Post Content

avoadoThere are plenty of myths about food and nutrition that we hear all the time. In the honor of April Fool’s Day, we are going to do a little bit of “myth-busting” for these food and nutrition “facts.”

MYTH: Popcorn is an unhealthy snack.

FACT: Popcorn is a whole grain, which means it has fiber. So air-popped popcorn by itself–NOT drenched in butter and salt or coated with caramel–can be a very healthy snack.  Luckily, there are many delicious alternatives to traditional popcorn that are both healthy and tasty. Instead of butter and salt, use a little cooking spray and sprinkle your popcorn with garlic powder, onion powder, oregano or basil for a flavorful treat without the fat or sugar.

MYTH: Low-fat peanut butter is healthier than regular peanut butter.

FACT: Not all fats are created equal! While saturated fats (such as the ones found in butter and red meat) can contribute to heart disease, the types of fats found in peanut butter are healthier for us. In addition, reduced-fat peanut butter is often higher in sugar than regular peanut butter. While peanut butter is high in calories and should be consumed in moderation, it‘s a great snack, especially when spread on apples or whole grain crackers.  

MYTH: Fresh vegetables are the most nutritious.

FACT: Frozen and canned vegetables can be just as nutritious as the fresh varieties, because they still contain the same vitamins, minerals, and fiber. In some cases, frozen veggies may have more nutrients than fresh vegetables, because they are often frozen right after they are picked, which is when they are richest in nutrients. Fresh, frozen, or canned–you can’t go wrong!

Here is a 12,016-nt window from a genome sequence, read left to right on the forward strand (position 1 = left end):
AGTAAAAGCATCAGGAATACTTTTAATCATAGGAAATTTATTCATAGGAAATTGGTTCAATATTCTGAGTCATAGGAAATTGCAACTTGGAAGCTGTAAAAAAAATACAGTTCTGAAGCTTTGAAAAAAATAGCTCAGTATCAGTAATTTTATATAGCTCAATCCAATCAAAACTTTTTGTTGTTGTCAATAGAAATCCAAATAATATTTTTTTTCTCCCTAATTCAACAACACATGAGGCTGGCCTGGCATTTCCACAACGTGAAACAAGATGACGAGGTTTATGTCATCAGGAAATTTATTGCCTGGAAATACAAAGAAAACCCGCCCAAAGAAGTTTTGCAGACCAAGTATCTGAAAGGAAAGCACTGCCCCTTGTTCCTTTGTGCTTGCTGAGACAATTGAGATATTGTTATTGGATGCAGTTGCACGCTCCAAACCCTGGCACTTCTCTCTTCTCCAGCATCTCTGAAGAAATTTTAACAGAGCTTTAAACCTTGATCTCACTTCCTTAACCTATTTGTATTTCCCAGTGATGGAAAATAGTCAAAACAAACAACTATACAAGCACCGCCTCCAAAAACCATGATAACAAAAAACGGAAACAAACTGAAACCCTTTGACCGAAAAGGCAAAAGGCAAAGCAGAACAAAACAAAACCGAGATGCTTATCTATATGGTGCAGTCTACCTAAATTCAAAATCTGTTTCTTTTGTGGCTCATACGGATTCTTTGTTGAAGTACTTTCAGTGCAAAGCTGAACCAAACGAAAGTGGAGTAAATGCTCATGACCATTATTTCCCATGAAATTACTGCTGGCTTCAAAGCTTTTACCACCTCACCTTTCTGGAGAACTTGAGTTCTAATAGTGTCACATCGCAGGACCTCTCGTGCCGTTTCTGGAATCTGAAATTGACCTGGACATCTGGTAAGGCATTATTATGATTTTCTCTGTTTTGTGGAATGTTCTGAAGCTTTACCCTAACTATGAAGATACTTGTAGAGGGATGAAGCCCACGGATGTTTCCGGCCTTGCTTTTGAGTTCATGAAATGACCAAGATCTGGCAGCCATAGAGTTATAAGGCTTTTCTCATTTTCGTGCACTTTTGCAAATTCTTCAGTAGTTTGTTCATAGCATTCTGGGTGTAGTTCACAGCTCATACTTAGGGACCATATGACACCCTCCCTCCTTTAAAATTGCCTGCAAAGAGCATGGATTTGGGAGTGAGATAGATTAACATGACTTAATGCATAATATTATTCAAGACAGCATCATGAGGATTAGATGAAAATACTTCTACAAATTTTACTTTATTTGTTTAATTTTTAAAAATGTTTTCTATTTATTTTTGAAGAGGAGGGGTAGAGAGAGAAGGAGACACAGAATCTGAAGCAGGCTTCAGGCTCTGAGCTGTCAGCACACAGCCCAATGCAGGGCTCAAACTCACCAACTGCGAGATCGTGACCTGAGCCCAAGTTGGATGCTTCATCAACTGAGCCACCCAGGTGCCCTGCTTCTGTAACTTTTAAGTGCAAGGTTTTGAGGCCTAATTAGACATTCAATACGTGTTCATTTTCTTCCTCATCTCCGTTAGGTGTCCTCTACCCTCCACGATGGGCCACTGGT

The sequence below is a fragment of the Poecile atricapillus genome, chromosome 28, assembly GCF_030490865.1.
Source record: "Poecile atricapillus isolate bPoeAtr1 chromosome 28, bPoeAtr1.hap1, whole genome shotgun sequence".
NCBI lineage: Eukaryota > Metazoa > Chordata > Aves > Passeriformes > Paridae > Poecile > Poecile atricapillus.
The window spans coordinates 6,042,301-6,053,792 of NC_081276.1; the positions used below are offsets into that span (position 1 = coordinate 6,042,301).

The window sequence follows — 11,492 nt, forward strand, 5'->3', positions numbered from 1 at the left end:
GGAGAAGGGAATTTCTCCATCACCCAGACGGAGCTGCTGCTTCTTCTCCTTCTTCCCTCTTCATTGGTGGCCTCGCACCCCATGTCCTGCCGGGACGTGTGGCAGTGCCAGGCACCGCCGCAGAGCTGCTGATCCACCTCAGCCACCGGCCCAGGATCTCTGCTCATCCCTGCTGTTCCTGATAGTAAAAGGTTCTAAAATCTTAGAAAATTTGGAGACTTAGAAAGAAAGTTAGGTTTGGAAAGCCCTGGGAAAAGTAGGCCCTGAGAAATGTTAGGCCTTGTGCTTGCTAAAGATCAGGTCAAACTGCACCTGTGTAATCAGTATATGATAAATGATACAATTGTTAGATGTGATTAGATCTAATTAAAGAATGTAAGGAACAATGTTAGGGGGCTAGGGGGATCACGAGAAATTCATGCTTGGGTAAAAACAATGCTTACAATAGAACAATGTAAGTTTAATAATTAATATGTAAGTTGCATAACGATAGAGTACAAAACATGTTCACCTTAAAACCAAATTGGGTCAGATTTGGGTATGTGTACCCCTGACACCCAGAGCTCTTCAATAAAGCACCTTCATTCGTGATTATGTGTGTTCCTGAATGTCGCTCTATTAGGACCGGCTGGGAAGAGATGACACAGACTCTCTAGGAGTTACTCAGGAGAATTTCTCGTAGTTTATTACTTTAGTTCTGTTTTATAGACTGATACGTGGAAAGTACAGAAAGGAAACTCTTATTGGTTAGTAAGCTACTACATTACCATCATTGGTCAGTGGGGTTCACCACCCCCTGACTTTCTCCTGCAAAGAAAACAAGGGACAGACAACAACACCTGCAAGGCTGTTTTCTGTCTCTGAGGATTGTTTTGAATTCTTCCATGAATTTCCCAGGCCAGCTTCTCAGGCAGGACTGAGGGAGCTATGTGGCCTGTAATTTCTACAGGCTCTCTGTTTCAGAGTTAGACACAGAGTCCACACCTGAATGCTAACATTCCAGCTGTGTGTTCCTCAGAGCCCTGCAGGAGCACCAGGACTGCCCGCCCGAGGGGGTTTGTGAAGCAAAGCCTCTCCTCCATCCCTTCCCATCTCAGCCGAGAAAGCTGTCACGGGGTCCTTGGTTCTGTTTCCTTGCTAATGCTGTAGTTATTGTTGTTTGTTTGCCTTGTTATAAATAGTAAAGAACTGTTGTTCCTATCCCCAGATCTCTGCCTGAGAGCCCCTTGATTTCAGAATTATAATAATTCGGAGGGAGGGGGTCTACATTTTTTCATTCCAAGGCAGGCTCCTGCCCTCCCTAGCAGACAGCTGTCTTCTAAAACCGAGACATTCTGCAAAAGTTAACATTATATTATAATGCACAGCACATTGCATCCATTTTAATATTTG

MYTH: Avocados are fattening.

FACT: Like peanut butter, avocados are a great source of healthy fats that are good for your heart! They are high in calories, but they can be enjoyed in moderation. Put a few avocado slices on a fresh salad or turkey sandwich for a little different texture and flavor.

MYTH: A vegetarian diet will not provide you with enough protein

FACT: There are plenty of vegetarian sources of protein, such as beans, tofu, eggs, nuts, and dairy. By eating a variety of these foods, people who follow vegetarian diets can get adequate protein to keep them healthy.

Now that you know the truth about these myths, there will be no fooling you!

Recent Posts

Celebrating Our Rural Communities posted on Nov 16

Celebrating Our Rural Communities

Nearly 60 million people live and work in rural America. In Massachusetts, about 650,000 people call one of our 160 rural towns home. Rural communities are great places to live, work, and play, but they also face unique healthcare challenges. That’s why each year the   …Continue Reading Celebrating Our Rural Communities

Deck the Halls – Safely posted on Nov 13

Deck the Halls - Safely

Holiday decorations are a surefire way to boost a community’s holiday spirit. The bright colors and lights of the holiday decorations make the 4:00 p.m. sunset a little easier to handle.  When I’m decorating, my training kicks in and I think about safety as I   …Continue Reading Deck the Halls – Safely

Weekly Flu Report, November 10, 2017 posted on Nov 10

The latest weekly flu report indicates that rates of flu-like illness continued to climb over the past seven days. Flu season still has a way to go before reaching its peak, and between that and the holidays approaching, there’s never been a better time to get your   …Continue Reading Weekly Flu Report, November 10, 2017